I must tell you something in secret – I love Fernando Botero’s works.
There is something really interesting in his paintings. This Colombian figurative artist and sculptor, born in Medellín in 1932 (yes, that Medellín from “Narcos”!) has his signature style, also known as “Boterismo”. “Boterismo” depicts people and figures in large, exaggerated volume, which can represent political criticism or humor, depending on the piece. He is considered the most recognized and quoted living artist from Latin America, and his art can be found in highly visible places around the world, such as Park Avenue in New York City and the Champs-Élysées in Paris.
Botero loves to be inspired by classic art. Or maybe “inspiration” is a wrong word here – for me, Botero paints remakes offamous paintings. Just look:
1. La Fornarina, after Raphael
Fernando Botero, La Fornarina After Raphael, 2009, private collection
Raphael, La Fornarina, 1518-20, Galleria Nazionale d’Arte Antica
2. La Menina, after Velasquez
Fernando Botero, La Menina (After Velazquez), 1982, private collection
Diego Velazquez. Las Meninas (the Maids of Honor). 1656. Madrid, Museo Nacional del Prado.
3. The Arnolfini Portrait, after van Eyck
Fernando Botero, The Arnolfini Portrait 2 (after Van Eyck), 1978, private collection
Jan van Eyck. Giovanni Arnolfini and His Wife (the Arnolfini Portrait). 1434. The National Gallery, London.
Art Historian, huge fan of Giorgione and Jean-Auguste-Dominique Ingres. Founder and CEO of DailyArtMagazine.com and DailyArt mobile app. But to be honest, her greatest accomplishment is being the owner of Pimpek the Cat.
The Norwegian painter Edvard Munch realized the colored lithograph Madonna in 1895. He is considered the head of Expressionism, therefore his Madonna is imbued with its characteristics. Expressionism, born in the early 20th century, expresses a reality distorted by the subjectivity of the artist. The use...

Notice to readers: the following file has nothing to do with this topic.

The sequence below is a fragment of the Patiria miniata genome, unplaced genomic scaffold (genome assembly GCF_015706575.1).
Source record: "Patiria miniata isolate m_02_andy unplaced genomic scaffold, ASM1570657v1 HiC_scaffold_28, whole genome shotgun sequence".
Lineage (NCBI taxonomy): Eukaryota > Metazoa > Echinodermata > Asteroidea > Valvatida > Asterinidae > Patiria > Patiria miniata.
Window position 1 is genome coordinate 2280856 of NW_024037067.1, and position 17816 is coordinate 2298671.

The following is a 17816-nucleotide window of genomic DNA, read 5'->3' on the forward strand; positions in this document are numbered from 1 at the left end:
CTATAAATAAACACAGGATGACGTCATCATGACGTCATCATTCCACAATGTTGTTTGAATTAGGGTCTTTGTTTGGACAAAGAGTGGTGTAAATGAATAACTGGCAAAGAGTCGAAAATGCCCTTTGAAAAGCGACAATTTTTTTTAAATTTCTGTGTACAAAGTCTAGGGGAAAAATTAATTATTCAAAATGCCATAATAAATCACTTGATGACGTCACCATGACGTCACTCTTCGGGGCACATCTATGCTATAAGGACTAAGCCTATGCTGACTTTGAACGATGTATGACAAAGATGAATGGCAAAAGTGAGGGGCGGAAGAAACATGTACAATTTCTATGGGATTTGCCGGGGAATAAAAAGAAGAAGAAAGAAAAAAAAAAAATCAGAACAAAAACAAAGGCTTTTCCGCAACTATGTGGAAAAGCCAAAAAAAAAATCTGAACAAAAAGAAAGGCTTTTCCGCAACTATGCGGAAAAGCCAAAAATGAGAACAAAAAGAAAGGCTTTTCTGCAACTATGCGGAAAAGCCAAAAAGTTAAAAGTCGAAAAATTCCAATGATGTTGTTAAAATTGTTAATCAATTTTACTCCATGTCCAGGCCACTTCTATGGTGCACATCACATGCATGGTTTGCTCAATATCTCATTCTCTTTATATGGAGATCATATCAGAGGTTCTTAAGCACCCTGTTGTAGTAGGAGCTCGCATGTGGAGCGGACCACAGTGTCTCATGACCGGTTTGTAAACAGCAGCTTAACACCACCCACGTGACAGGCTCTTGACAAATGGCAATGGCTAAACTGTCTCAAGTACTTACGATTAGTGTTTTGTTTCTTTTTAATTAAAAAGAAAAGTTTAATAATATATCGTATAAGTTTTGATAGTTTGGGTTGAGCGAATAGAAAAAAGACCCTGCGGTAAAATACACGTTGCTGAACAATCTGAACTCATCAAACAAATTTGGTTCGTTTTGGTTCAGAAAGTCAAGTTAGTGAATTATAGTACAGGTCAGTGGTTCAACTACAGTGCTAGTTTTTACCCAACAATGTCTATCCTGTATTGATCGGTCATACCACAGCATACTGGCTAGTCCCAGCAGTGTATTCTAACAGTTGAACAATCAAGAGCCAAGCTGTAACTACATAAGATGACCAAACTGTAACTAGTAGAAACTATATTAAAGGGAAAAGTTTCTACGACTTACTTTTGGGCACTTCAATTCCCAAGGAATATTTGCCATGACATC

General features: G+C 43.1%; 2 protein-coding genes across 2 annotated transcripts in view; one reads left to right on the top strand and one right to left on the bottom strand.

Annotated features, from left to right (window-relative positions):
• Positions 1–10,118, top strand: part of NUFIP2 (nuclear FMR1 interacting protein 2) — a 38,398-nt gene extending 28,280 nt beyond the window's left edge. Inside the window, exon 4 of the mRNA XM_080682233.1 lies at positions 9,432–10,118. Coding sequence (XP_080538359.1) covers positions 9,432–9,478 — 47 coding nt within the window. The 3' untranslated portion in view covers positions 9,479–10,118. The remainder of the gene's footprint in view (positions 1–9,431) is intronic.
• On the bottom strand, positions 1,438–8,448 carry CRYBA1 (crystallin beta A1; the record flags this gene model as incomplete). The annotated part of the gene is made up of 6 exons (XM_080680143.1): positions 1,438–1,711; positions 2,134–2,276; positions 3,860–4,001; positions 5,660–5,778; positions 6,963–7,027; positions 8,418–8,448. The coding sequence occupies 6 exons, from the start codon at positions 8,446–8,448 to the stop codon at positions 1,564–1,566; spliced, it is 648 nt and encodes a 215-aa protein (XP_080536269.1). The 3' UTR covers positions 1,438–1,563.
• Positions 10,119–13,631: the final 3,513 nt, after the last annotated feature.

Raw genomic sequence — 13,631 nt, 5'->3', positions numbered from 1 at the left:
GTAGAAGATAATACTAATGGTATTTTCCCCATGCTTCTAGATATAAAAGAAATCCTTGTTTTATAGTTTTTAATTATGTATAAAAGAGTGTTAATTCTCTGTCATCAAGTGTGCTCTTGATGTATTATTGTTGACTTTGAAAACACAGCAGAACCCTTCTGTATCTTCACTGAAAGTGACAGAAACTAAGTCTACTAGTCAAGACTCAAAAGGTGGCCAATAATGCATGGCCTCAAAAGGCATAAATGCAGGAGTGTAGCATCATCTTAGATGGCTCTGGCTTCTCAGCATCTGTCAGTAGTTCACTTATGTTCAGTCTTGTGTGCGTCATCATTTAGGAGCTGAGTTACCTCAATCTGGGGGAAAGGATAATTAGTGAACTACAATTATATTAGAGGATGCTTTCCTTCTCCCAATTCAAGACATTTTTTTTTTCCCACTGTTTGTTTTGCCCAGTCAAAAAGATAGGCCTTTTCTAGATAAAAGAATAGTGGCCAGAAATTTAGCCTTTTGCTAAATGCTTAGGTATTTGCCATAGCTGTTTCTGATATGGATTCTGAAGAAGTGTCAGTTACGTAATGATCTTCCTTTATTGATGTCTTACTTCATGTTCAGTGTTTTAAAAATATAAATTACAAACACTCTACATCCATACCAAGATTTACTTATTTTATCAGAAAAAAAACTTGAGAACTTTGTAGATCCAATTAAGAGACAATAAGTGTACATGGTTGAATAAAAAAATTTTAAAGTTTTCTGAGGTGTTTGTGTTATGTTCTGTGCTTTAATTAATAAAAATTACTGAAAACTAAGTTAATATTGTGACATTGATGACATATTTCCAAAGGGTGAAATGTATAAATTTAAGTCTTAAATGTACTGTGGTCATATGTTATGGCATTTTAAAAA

Who doesn’t like Disney characters? They are cute, sweet, and adorable. They also represent an ideal image and simplify our world view. That’s fine in children’s movies, but some artists use Disney characters to portray their criticism of society. Karin Hanssen places her realistically painted characters...
Yves Klein was born in late April of 1928 in Nice, France. His mother, Marie Raymond, was a renowned member of the Art Informel movement, which involved abstract styles and gesture painting. His father, Fred Klein, was known for his landscapes in a Post-Impressionist style. While...
The Painting of the Week, La Joconde, is all about codes, reversals, play with conventions and provocation. In other words, it’s an epitome of Dada and Marcel Duchamp‘s entire oeuvre. Mona Lisa vs Dada We all did it at some point in our lives: we drew...
Magdalena Rădulescu (1902- 1983) is a singular phenomenon among the Romanian and European painters. Her work (she had an artistic career spanning half a century) has, of course, common traits with that of other contemporary painters, but cannot be fully inscribed in a specific style or...